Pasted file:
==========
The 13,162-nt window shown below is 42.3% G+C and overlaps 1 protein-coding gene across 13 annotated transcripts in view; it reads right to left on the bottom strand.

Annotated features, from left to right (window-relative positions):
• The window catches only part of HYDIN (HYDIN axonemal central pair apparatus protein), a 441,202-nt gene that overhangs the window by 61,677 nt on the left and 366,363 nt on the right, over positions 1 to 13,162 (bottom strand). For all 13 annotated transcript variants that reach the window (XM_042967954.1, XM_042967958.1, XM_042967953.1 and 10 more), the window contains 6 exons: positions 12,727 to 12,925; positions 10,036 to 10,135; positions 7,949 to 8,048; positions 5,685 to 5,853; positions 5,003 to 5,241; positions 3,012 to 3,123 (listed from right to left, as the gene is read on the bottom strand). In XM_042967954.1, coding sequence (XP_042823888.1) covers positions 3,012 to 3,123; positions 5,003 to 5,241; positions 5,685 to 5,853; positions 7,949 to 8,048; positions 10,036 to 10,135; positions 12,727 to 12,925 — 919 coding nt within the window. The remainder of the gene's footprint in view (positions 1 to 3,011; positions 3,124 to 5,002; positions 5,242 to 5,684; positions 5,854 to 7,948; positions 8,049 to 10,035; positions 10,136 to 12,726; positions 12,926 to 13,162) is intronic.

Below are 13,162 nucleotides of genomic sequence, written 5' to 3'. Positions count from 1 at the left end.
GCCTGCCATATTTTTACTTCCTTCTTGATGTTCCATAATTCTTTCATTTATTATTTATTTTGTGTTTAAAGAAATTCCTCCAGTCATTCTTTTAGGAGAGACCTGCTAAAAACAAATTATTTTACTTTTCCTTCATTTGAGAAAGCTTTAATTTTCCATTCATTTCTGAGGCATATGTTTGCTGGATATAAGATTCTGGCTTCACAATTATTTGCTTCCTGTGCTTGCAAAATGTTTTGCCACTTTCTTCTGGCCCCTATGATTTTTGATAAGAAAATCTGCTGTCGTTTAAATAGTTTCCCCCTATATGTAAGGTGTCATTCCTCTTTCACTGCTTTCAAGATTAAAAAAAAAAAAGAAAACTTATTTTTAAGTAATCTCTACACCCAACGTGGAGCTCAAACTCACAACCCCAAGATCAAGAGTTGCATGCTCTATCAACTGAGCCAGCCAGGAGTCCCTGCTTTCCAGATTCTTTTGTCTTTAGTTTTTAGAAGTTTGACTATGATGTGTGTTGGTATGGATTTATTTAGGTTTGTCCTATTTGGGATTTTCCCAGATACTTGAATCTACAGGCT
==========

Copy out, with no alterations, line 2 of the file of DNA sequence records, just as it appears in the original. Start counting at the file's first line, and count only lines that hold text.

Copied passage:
Annotated features, from left to right (window-relative positions):